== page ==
13 November 2023, 12:18pm
Elderly traveller charged over alleged heroin import into Australia
This is a joint media release between the AFP and Australian Border Force.
Editor's note: Images available via Hightail.
The AFP has charged a New Zealand national with serious drug import offences, after the elderly passenger allegedly smuggled illicit drugs inside his luggage on board an international flight to Australia at the weekend.
The man, 70, is accused of concealing about 5kg of heroin inside his baggage in an alleged attempt to import the illicit drugs into Melbourne on Saturday (11 November, 2023).
Investigations began after Australian Border Force (ABF) officers examined the man's luggage at Melbourne Airport upon his flight's arrival from Manila into Melbourne on Saturday morning.
Officers allegedly discovered anomalies within a brown suitcase and a handbag belonging to the passenger.
Further examinations of both items revealed a white powdery substance which tested positive for the presence of heroin. The matter was subsequently referred to the AFP and the passenger was arrested inside the terminal.
This amount of heroin has an estimated street value over $2 million and could have accounted for about 25,000 individual hits of heroin had it reached the Australian community.
The New Zealand national was charged with:
- One count of importing a commercial quantity of a border controlled drug, namely heroin, contrary to section 307.1 of the Criminal Code Act 1995 (Cth); and
- One count of possessing a commercial quantity of a border controlled drug, namely heroin, contrary to section 307.8 of the Criminal Code Act 1995 (Cth).
The maximum penalty for this offence is life imprisonment.
The man faced the Melbourne Magistrates' Court on Saturday, 11 November, 2023 and did not apply for bail. His next court appearance is Friday, 2 February, 2024.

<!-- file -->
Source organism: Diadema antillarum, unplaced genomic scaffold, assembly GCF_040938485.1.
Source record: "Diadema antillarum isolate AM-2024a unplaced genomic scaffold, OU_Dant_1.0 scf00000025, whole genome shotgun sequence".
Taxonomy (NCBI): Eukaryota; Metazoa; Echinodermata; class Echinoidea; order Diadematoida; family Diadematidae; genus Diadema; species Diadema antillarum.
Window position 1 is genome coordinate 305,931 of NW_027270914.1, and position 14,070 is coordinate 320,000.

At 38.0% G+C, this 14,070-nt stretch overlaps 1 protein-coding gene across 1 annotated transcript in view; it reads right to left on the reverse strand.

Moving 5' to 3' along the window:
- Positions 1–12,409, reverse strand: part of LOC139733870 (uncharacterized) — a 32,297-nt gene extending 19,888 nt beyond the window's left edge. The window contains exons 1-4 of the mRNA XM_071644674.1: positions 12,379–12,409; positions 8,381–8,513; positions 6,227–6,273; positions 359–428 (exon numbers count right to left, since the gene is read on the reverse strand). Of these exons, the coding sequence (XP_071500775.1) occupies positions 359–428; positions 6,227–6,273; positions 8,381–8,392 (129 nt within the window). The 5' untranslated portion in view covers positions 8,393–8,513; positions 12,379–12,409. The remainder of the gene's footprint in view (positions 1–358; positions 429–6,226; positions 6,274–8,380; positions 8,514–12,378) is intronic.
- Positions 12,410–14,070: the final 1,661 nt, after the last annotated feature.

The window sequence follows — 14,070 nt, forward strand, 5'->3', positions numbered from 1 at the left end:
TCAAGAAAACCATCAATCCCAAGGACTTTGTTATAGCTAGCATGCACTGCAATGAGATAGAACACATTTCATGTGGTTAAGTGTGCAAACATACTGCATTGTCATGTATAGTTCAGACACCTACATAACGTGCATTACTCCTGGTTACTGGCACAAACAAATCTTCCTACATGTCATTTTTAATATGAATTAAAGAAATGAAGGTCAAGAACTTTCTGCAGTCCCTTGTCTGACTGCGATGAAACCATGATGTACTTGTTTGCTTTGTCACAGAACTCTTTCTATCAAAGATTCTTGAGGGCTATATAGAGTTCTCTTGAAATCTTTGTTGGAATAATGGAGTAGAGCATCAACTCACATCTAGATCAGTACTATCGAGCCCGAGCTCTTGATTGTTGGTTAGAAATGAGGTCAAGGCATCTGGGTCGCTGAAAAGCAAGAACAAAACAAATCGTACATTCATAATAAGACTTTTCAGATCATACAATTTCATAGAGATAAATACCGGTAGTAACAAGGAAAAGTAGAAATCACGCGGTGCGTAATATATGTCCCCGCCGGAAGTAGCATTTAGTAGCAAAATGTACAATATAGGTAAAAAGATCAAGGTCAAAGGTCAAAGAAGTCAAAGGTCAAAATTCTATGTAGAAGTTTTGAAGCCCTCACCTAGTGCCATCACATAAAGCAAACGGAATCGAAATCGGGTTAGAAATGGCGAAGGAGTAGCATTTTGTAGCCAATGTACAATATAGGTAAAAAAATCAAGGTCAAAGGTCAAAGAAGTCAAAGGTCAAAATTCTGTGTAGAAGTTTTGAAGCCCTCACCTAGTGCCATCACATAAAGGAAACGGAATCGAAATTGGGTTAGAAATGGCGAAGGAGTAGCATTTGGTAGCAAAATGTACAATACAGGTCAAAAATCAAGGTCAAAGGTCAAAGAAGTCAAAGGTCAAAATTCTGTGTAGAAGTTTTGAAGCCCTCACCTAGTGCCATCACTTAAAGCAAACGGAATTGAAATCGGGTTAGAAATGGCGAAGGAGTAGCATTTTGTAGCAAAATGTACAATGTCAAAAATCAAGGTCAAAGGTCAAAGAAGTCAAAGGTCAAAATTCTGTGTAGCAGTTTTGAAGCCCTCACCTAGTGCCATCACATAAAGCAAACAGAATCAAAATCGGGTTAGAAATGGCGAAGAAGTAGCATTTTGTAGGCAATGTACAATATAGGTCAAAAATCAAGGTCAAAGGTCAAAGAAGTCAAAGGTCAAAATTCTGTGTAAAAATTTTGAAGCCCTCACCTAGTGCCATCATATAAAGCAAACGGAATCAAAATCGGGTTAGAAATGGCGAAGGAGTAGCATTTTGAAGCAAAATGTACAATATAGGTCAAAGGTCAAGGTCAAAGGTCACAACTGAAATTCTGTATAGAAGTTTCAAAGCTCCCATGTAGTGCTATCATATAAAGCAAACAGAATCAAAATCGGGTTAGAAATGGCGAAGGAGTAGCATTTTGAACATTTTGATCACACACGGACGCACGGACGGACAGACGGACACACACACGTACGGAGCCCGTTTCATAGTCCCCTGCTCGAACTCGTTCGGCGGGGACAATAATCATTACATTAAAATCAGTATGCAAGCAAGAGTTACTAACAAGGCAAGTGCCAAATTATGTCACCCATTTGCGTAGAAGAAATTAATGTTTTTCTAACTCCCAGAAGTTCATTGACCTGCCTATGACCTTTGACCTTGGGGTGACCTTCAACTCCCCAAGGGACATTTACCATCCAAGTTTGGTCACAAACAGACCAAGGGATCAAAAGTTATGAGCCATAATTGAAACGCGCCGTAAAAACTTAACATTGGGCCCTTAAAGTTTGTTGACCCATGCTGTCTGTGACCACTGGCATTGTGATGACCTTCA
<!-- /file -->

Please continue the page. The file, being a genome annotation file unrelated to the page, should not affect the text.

AFP Detective Superintendent Anthony Hall said the AFP worked together with its state, Commonwealth and international partners to prevent transnational serious and organised crime from bringing illicit substances into Australia.
"The AFP together with our law enforcement partners have prevented harmful, illicit drugs from reaching our community," said Det-Supt Hall.
"We remain committed to targeting, identifying and prosecuting transnational serious and organise criminals attempting to operate in our country and targeting us from offshore, along with the alleged drug mules trying to smuggle these drugs into our communities.
"This arrest should serve as yet another clear warning to anyone attempting to bring illicit drugs into Australia – you will be caught and you will face the full force of the law."
ABF Superintendent Aviation Traveller Victoria, Kelly-anne Parish, said those lured into doing the dirty work of organised crime groups should be aware that they don't stand a chance at the Australian border.
"We too often see people from all walks of life enticed into situations like this by organised crime groups, for which the individual doing the dirty work faces very real consequences," Supt Parish said.
"Our message to people who are tempted by these types of illegal activities is clear: No offer is worth the risk. ABF officers are one step ahead of you and you will be caught out.
"The Australian border is our most critical national asset, and so ABF officers will continue to work around the clock to ensure it remains a hostile environment for those doing the wrong thing."
Note to media:
Media are encouraged to include help-seeking information in stories about illicit drugs to minimise any negative impact on people in the community. The following services provide people with access to support and information.
- For free and confidential advice about alcohol and other drug treatment services call the National Alcohol and Other Drug Hotline on 1800 250 015.
- Access free 24/7 drug and alcohol counselling online.
- For information about drug and alcohol addiction treatment or support, visit Turning Point.
AFP Media: (02) 5126 9297